Edit: François asked me to include my comment within Gerhard's answer. I'll try to be brief. Just as algebraic theories can be described à la Lawvere as certain categories $T$ with finite products, and models of $T$ as finite product preserving functors $T \to Set$, it is of interest to consider "left exact theories" (aka "essentially algebraic theories") which are categories $T$ with finite limits, whose models are finitely continuous functors $T \to Set$. The theories of posets and of categories are examples of essentially algebraic theories.
It is known which categories are categories of models of some essentially algebraic theory, and this is the content of Gabriel-Ulmer duality. There is in fact a precise (bicategorical) contravariant equivalence between the bicategory of finitely complete categories, and the bicategory of locally finitely presentable categories. The concept of filtered colimit plays a crucial role in this development.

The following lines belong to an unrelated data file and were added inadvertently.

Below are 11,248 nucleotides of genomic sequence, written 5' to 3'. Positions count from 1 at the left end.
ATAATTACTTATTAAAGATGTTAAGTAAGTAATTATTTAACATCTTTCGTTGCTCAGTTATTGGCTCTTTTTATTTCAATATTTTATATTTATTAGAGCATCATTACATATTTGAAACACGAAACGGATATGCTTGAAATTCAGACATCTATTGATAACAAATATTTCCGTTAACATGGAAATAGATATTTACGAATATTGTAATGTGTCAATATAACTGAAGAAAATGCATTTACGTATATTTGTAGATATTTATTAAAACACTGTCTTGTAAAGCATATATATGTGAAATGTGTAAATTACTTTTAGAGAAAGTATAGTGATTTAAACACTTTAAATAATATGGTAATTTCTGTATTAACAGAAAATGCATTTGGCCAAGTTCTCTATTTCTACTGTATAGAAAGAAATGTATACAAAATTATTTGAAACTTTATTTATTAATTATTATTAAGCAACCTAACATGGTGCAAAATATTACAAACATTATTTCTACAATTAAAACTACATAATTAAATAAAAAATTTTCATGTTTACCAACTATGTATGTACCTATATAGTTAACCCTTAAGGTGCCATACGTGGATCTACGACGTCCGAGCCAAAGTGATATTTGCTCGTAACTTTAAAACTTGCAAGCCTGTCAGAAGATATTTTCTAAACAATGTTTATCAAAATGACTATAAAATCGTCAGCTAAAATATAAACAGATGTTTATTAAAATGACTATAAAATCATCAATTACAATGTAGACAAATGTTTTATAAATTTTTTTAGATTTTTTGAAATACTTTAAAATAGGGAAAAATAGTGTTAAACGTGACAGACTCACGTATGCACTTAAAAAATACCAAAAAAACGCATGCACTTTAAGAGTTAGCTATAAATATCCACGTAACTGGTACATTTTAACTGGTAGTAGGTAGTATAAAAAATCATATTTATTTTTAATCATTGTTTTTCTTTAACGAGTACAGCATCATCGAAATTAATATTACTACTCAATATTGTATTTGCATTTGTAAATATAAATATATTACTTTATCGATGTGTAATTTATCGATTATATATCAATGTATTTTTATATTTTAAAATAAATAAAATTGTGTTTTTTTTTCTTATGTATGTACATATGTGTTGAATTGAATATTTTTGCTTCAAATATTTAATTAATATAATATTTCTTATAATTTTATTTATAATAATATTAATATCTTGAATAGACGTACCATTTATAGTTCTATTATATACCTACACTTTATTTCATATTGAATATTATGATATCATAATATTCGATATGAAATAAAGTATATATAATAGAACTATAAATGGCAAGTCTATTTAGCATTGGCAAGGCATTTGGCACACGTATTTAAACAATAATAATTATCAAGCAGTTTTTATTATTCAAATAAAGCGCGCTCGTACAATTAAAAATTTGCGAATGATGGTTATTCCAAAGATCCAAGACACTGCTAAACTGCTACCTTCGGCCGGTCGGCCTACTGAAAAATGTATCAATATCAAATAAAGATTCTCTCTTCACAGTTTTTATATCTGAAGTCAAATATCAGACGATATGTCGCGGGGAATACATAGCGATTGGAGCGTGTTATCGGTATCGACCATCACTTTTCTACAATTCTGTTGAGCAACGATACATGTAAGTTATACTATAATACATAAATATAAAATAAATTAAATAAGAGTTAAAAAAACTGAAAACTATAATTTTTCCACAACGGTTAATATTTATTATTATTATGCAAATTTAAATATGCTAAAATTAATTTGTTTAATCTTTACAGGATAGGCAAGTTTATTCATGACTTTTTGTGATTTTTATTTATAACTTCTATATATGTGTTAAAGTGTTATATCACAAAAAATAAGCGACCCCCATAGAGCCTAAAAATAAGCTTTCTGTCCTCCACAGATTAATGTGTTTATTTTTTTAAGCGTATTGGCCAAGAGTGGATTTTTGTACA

A sample theorem within this general theory which extrapolates Birkhoff's Variety Theorem is that a class of structures over a multi-sorted functional signature is a finitary quasi-variety (i.e., definable by Horn clauses over equational predicates) if and only if it is closed under products, subobjects, and filtered colimits within the category of all structures. For a reference, see Adámek and Rosicky, Locally Presentable and Accessible Categories, theorem 3.22.
Todd "I'm Happy to Oblige" Trimble